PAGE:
Under Section 504 of the Administrative Agency Law, a full due process hearing is required for the making of a record. 2 Pa. C.S. § 504. The OOR is expressly excluded from this provision and is not required to provide the appellant a hearing. Section 1309 of the RTKL, 65 P.S. § 67.1309. Moreover, as the majority acknowledges, review of an OOR decision is not done by this Court or the courts of common pleas based solely on the record made before the OOR because we are required to make our own findings and can create or supplement the record in our sole discretion. See Bowling v. Office of Open Records, 621 Pa. 133, 75 A.3d 453, 475-76 (Pa. 2013). In the end, as in other administrative agency appeals but even more so here due to our plenary review, the courts guarantee the correctness, fairness, and impartiality of the hearing.
Finally, the Executive Director's " monitoring" of the appeals officers' activities is a quasi-judicial function not indicative that he is insulated from without-cause removal by the Governor. There exist many Governor appointees engaged in true quasi-judicial functions who are subject to the removal power of the Governor. For example, Section 708(b)(28)(ii)(B) of the RTKL provides that " an individual's application to receive social services, including a record or information related to an agency decision to grant, deny, reduce or restrict benefits, including a quasi-judicial decision of the agency and the identity of a caregiver or others who provide services to the individual" is exempt from disclosure. 65 P.S. § 67.708(b)(28)(ii)(B). The ultimate decision-maker in those cases is the Secretary of the Department of Human Services, who is subject to removal by the Governor without cause. The same is true for the adjudications issued by the Insurance Commissioner.
3. The Executive Director is Precluded from Holding a Party Office or Seeking Political Office Until One Year After His Tenure.
The majority contends that because the General Assembly barred the Executive Director from seeking political office during his tenure and for one year thereafter, it can be inferred that the office is non-partisan. See Section 1310(c) of the RTKL, 65 P.S. § 67.1310(c). What the majority ignores is the fact that this provision does not preclude the Executive Director from engaging in partisan politics, campaigning for a party's candidates, or making political contributions; the Executive Director is only limited to not seeking office for one year after leaving governmental employment.
Moreover, just because there are restrictions on a public officer or employee does not mean that the office is so conditioned as to evidence a legislative intent that a gubernatorial appointee could not be removed without cause. Section 1103(g)-(i) of the Public Official and Employee Ethics Act imposed similar requirements on employees whether they worked one day or twenty years, providing in pertinent part:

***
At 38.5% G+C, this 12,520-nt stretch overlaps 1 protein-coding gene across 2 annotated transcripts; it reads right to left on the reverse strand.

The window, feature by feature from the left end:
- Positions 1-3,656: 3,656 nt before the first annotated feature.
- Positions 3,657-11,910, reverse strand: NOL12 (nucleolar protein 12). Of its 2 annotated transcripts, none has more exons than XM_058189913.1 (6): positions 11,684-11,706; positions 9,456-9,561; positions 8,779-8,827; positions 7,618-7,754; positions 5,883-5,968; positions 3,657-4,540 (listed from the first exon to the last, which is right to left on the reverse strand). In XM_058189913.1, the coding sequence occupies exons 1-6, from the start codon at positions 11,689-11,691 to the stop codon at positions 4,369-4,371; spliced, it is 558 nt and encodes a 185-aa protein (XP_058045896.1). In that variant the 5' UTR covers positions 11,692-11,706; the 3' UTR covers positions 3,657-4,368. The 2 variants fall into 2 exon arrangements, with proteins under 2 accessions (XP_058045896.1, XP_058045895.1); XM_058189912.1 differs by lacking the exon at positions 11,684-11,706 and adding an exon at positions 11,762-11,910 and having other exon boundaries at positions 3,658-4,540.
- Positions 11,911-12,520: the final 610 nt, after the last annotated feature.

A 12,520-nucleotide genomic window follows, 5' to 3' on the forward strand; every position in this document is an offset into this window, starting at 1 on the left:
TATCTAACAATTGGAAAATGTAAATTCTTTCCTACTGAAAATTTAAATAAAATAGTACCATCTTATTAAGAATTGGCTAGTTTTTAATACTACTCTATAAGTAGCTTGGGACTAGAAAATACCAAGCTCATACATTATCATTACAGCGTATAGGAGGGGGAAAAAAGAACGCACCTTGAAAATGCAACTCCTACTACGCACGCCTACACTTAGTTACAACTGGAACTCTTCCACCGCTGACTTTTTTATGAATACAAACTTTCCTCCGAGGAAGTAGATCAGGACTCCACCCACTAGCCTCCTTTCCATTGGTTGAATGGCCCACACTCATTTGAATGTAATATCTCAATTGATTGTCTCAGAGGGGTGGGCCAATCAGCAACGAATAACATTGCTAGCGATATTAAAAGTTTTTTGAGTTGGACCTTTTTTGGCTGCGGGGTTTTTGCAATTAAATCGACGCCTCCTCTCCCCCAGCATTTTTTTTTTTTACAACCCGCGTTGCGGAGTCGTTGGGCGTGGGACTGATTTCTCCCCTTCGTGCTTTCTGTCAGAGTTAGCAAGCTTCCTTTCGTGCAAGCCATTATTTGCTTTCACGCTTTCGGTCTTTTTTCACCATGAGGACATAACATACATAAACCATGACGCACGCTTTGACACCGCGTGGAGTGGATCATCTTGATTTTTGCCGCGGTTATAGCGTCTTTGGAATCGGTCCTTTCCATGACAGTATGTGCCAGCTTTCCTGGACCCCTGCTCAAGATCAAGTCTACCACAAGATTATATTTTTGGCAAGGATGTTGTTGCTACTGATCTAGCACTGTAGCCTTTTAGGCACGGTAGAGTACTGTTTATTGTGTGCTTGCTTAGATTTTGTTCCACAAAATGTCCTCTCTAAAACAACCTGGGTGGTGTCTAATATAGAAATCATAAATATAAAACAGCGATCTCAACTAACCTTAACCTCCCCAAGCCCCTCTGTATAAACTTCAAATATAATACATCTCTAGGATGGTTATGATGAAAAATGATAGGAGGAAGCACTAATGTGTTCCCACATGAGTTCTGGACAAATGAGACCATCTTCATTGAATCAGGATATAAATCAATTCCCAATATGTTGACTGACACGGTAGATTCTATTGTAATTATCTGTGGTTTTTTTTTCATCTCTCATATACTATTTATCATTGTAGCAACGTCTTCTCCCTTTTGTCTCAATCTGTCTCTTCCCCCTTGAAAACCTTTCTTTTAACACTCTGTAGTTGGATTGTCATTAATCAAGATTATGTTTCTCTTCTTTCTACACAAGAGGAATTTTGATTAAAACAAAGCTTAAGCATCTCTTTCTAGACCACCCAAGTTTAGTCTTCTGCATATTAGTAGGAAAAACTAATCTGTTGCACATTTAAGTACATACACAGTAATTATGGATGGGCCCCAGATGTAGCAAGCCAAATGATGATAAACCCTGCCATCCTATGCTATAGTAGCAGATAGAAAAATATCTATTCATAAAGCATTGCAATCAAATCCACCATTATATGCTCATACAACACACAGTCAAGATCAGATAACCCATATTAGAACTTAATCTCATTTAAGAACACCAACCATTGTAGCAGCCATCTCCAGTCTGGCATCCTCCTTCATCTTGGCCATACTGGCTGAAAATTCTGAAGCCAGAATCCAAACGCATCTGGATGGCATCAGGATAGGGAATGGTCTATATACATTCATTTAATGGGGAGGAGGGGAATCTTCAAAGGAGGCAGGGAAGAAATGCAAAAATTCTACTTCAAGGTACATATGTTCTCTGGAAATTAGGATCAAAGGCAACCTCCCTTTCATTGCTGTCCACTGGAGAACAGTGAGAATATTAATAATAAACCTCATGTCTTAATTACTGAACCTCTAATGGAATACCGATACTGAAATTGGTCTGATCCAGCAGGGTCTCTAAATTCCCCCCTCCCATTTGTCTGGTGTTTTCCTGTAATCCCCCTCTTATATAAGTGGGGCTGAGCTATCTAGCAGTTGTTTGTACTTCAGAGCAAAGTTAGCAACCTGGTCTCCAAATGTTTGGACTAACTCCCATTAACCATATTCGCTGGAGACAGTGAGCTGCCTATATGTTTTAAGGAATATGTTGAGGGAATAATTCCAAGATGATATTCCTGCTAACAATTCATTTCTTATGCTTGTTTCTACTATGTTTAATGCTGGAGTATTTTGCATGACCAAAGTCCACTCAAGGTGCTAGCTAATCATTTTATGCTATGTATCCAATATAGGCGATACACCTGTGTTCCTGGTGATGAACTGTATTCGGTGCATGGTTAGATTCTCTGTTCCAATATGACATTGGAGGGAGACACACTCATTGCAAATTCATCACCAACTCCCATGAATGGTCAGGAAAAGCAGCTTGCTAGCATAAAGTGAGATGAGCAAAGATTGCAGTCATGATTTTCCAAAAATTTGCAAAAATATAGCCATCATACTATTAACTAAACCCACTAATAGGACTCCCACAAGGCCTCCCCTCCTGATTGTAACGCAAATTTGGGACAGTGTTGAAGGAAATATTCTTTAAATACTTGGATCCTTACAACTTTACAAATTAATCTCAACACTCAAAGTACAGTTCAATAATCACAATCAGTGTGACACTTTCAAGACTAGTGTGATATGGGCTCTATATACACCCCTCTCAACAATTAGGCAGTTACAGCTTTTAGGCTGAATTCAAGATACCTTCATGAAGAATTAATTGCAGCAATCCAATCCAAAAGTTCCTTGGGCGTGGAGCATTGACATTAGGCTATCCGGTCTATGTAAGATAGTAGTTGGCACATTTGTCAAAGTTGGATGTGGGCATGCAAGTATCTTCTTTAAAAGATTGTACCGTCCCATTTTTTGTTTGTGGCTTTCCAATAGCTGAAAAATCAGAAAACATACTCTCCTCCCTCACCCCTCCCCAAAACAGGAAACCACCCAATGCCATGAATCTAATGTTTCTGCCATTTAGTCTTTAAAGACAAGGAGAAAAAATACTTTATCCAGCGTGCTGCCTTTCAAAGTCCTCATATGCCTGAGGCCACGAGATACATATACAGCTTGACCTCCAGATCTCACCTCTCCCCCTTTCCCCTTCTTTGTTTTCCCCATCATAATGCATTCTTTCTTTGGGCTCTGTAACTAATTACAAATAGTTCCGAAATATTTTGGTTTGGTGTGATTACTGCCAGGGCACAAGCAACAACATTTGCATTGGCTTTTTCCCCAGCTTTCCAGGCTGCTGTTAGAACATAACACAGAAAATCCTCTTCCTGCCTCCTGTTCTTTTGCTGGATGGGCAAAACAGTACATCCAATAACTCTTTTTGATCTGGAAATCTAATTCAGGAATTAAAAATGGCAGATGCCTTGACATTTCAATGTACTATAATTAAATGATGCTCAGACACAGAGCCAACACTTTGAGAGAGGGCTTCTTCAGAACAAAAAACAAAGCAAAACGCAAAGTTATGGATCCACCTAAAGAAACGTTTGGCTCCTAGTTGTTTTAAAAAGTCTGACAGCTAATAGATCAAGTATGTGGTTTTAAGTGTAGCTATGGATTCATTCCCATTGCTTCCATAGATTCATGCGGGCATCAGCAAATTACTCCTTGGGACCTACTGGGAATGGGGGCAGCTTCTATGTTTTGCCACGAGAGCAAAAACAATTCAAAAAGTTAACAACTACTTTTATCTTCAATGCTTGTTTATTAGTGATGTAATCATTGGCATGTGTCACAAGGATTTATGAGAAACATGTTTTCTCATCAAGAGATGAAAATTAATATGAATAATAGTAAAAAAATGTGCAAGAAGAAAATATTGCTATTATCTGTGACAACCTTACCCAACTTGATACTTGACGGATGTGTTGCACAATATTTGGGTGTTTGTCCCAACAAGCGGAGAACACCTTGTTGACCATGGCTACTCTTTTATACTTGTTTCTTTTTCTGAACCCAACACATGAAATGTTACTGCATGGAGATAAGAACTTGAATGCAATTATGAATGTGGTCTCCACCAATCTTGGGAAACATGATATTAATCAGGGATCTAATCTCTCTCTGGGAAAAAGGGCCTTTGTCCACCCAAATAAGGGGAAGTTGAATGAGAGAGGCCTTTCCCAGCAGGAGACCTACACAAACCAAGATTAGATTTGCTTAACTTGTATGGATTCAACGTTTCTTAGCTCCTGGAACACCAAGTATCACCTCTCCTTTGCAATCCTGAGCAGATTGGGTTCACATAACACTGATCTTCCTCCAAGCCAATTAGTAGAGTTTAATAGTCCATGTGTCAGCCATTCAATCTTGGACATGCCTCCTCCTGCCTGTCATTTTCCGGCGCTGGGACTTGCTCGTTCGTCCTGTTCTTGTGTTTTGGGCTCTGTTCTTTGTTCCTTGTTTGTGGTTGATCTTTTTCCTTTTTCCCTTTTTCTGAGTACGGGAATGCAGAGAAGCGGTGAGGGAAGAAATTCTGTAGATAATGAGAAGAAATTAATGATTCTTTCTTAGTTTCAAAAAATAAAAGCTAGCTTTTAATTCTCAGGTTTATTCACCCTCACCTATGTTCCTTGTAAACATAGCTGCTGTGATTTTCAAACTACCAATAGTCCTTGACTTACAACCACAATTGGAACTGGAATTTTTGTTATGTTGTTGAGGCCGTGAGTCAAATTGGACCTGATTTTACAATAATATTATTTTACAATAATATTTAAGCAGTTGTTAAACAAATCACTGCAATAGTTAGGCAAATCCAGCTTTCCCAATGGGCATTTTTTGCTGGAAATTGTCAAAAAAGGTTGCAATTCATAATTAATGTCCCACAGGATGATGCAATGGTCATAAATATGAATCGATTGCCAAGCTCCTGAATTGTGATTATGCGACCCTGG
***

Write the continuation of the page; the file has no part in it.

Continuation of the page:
(g) Former official or employee.--No former public official or public employee shall represent a person, with promised or actual compensation, on any matter before the governmental body with which he has been associated for one year after he leaves that body.
(h) Misuse of statement of financial interest.--No person shall use for any commercial purpose information copied from statements of financial interests
required by this chapter or from lists compiled from such statements.
(i) Former executive-level employee.--No former executive-level State employee may for a period of two years from the time that he terminates employment with this Commonwealth be employed by, receive compensation from, assist or act in a representative capacity for a business or corporation that he actively participates in recruiting to this Commonwealth or that he actively participated in inducing to open a new plant, facility or branch in this Commonwealth or that he actively participated in inducing to expand an existent plant or facility within this Commonwealth, provided that the above prohibition shall be invoked only when the recruitment or inducement is accomplished by a grant or loan of money or a promise of a grant or loan of money from the Commonwealth to the business or corporation recruited or induced to expand.
65 Pa. C.S. § 1103(g)-(i). But see Shaulis v.
Pennsylvania State Ethics Commission, 574 Pa. 680, 833 A.2d 123, 131-32 (Pa. 2003) (holding that Section 1103(g) of the Public Official and Employee Ethics Act was unconstitutional as applied to placing restrictions upon former government attorneys and, therefore, infringes on the Supreme Court's jurisdiction to regulate attorneys' conduct). Just because the legislature imposed some restrictions on the Executive Director in the RTKL, which were minor compared to those imposed by the Public Official and Employee Ethics Act, does not mean that it intended to take away the Governor's power to remove a person without cause.
4. The OOR and the Executive Director are Structurally and Functionally Independent of the Executive Department.
While acknowledging that the OOR is housed as a sub-agency within the DCED and that the General Assembly did not designate the OOR as an independent agency, the majority contends that the OOR is made independent by operation of Section 503 the Administrative Code of 1929, which provides: